Defendants caused injuries and damages to David Mueller
If they don’t find all of those, then verdict must be for defendant. If they do find all of those, then they must find in favor of Mueller.
Conduct is intentional if a person acts/speaks and knows their actions or words are certain to bring about a certain result. Malice or ill-will don’t have to be part of these findings, but can be, Judge Martinez says.
The jury has been brought in and seated. Judge Martinez says we will be taking another recess after the 50-minute opening of Gabe McFarland’s closing arguments (he’s Mueller’s attorney).
Judge Martinez reading instructions to the jury, says it is their sworn duty to follow all the rules of the law: They can’t give anyone special attention, can’t follow their own notion as to what the law “is or ought to be” and that it’s their duty to apply the law as instructed by him.
“That is entirely up to you,” Judge Martinez says of the final verdict.
They can only base their verdict on the evidence, without any added bias.
“Do not let rumors, suspicions, or anything else you may have seen outside of court” affect your verdict in any way, Judge Martinez tells them. Only the evidence presented at the trial can be considered, he says.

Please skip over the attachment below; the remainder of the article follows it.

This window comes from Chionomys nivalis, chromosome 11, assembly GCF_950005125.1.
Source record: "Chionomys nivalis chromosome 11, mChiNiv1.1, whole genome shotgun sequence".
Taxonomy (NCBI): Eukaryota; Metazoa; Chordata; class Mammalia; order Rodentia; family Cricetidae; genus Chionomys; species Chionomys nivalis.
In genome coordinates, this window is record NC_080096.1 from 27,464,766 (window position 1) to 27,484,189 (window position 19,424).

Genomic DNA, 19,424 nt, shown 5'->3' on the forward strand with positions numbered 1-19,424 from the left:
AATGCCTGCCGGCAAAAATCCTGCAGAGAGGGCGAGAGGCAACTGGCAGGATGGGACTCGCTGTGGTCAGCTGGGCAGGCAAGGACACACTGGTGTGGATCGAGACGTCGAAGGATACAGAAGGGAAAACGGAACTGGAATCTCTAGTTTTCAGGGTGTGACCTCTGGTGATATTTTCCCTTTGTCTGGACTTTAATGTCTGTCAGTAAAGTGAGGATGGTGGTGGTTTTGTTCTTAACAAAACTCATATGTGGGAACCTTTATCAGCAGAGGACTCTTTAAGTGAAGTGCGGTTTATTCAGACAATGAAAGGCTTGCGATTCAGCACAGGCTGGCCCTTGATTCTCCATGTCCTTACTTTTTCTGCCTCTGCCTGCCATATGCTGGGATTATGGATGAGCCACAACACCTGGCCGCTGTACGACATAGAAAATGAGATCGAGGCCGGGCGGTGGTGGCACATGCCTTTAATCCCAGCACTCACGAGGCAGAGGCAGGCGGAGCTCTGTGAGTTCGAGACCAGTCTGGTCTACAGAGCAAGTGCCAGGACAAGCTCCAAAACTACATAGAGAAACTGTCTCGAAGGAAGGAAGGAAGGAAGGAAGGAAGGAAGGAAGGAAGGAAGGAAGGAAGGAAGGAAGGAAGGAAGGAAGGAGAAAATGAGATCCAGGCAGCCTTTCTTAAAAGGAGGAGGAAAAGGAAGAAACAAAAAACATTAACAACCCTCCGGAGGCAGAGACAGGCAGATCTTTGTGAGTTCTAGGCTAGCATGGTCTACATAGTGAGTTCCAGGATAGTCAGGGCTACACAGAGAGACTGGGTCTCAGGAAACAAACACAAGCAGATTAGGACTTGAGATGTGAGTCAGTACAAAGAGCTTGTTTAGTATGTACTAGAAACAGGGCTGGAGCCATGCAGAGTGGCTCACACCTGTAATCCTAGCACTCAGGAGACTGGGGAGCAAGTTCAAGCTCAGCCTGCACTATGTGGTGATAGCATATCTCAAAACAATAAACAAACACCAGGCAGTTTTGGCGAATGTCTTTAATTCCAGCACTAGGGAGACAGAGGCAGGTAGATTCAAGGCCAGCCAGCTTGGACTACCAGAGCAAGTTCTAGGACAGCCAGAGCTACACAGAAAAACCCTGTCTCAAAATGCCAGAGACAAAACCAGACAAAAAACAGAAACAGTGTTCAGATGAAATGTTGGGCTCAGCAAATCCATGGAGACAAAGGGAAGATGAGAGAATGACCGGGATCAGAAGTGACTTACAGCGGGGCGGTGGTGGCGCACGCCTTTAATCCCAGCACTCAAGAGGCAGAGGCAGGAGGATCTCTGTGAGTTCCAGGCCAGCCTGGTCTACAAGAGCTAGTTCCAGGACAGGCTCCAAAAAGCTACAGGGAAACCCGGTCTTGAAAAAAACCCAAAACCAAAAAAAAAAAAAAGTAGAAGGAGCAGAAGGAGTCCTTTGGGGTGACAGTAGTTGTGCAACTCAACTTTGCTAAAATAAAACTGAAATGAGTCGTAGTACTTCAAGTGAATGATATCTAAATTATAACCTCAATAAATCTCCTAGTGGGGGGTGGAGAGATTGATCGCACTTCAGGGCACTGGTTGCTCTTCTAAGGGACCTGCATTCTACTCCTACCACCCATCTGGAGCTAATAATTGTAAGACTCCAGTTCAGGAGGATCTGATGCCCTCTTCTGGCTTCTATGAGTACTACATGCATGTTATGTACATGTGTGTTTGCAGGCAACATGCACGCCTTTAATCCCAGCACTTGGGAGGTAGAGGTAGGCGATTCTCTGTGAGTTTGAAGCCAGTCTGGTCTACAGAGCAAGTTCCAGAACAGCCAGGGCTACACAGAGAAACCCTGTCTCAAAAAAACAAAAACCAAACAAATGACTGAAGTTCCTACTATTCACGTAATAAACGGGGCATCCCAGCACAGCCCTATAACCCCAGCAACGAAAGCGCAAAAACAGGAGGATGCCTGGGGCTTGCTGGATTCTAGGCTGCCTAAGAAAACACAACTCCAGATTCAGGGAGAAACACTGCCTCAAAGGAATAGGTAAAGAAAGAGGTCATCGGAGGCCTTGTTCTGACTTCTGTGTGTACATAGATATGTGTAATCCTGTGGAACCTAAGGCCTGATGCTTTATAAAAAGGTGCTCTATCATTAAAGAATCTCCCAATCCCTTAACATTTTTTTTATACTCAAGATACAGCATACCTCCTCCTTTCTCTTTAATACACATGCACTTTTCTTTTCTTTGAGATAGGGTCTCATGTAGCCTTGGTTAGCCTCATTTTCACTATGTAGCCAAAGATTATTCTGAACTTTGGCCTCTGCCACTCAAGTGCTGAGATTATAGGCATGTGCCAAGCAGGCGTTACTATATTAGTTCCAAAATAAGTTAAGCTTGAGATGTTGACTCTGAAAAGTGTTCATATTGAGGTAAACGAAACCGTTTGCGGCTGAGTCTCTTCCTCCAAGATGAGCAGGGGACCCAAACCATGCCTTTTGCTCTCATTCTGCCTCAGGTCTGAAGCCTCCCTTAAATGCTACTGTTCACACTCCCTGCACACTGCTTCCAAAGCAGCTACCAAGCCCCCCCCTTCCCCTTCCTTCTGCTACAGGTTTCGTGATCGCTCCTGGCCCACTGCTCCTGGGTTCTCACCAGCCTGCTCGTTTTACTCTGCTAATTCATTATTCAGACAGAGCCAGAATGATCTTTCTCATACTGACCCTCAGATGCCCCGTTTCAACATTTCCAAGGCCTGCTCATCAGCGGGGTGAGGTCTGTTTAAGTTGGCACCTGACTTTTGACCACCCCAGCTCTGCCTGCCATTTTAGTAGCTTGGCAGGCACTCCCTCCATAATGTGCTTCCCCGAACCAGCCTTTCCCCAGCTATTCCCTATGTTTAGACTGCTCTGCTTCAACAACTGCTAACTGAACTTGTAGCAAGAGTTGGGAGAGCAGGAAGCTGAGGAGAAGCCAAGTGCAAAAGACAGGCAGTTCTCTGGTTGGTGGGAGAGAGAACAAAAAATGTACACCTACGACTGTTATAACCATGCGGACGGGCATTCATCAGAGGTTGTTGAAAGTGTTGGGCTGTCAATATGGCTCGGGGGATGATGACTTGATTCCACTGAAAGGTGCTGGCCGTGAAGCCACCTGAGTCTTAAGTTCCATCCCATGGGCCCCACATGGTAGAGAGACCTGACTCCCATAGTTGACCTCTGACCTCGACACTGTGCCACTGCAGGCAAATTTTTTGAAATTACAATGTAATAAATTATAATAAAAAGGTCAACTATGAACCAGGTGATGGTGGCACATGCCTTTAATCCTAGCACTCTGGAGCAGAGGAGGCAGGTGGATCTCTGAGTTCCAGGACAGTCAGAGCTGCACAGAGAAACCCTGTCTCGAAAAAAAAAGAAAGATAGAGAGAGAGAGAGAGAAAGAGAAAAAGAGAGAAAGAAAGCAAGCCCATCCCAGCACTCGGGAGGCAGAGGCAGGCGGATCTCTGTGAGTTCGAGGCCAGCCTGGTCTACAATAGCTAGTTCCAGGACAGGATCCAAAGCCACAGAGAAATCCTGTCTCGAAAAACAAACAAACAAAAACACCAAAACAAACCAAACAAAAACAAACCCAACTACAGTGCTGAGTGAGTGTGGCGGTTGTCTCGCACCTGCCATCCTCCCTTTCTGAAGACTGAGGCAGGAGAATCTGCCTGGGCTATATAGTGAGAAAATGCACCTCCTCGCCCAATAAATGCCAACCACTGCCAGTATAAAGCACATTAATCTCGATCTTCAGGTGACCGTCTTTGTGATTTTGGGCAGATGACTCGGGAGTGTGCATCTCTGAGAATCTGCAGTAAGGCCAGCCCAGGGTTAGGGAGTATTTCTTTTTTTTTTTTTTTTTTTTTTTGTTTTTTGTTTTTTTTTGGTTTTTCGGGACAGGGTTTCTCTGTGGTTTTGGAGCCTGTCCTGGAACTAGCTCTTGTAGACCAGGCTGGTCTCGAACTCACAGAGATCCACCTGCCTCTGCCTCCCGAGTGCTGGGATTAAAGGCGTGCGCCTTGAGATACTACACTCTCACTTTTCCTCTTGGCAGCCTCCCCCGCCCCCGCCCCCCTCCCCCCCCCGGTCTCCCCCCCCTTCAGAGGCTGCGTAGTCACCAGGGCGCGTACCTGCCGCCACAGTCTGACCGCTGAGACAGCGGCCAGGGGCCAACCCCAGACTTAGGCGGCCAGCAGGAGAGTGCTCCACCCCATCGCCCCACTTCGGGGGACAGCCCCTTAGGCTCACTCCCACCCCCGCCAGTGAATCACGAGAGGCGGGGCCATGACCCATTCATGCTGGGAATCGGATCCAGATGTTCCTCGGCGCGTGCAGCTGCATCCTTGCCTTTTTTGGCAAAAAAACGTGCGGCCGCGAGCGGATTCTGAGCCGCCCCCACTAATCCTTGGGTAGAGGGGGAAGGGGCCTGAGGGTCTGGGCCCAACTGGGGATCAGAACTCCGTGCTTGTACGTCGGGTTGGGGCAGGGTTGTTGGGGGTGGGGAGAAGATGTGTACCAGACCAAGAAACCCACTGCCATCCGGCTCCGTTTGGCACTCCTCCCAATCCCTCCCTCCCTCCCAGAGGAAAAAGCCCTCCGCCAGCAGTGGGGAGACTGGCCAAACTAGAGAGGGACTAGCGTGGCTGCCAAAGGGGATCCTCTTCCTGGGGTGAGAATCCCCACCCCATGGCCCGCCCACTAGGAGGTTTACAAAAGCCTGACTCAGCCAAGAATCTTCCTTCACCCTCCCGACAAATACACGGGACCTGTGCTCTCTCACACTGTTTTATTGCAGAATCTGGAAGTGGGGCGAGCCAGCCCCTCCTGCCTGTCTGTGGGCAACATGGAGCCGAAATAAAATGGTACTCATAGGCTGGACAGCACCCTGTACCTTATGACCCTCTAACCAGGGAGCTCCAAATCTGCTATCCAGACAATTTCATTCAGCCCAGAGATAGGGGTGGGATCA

He says not to speculate on what a witness or piece of evidence “might have” shown. But they are allowed to draw “reasonable inferences” from facts that have been proved.
Now discussing burden of proof in civil case versus criminal cases.
“Proof beyond a reasonable doubt” applies to criminal cases, but not civil cases. “Preponderance of the evidence” is the burden of proof here in this case.
Also tells the jury how they should take into account how witnesses communicated and the answers they gave—did they differ; were there discrepancies?
Today's message of support for Taylor Swift from the business across the street. They've been doing this since the trial started.
Attorneys for both parties will get 50 minutes for closing arguments and 10 minutes for a rebuttal. We’ve recessed for 15 minutes before the jury is brought in and closing arguments begin.